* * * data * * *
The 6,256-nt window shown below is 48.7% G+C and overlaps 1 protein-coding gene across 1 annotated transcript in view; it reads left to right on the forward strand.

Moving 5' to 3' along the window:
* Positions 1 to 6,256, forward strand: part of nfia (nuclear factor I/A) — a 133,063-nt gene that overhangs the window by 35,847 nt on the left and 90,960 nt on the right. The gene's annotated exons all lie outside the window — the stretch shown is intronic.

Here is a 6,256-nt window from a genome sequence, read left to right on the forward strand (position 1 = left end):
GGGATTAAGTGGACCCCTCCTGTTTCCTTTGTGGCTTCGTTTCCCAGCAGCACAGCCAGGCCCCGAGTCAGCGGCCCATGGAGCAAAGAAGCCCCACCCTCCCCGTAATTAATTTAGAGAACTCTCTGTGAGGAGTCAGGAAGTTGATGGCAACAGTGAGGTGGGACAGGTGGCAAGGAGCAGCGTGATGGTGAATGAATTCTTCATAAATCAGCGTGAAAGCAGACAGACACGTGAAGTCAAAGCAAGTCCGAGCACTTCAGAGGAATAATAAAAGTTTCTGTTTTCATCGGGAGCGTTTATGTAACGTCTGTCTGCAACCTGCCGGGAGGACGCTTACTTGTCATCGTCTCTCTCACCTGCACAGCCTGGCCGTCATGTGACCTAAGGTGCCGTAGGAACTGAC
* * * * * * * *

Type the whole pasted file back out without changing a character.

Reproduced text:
The 6,256-nt window shown below is 48.7% G+C and overlaps 1 protein-coding gene across 1 annotated transcript in view; it reads left to right on the forward strand.

Moving 5' to 3' along the window:
* Positions 1 to 6,256, forward strand: part of nfia (nuclear factor I/A) — a 133,063-nt gene that overhangs the window by 35,847 nt on the left and 90,960 nt on the right. The gene's annotated exons all lie outside the window — the stretch shown is intronic.

Here is a 6,256-nt window from a genome sequence, read left to right on the forward strand (position 1 = left end):
GGGATTAAGTGGACCCCTCCTGTTTCCTTTGTGGCTTCGTTTCCCAGCAGCACAGCCAGGCCCCGAGTCAGCGGCCCATGGAGCAAAGAAGCCCCACCCTCCCCGTAATTAATTTAGAGAACTCTCTGTGAGGAGTCAGGAAGTTGATGGCAACAGTGAGGTGGGACAGGTGGCAAGGAGCAGCGTGATGGTGAATGAATTCTTCATAAATCAGCGTGAAAGCAGACAGACACGTGAAGTCAAAGCAAGTCCGAGCACTTCAGAGGAATAATAAAAGTTTCTGTTTTCATCGGGAGCGTTTATGTAACGTCTGTCTGCAACCTGCCGGGAGGACGCTTACTTGTCATCGTCTCTCTCACCTGCACAGCCTGGCCGTCATGTGACCTAAGGTGCCGTAGGAACTGAC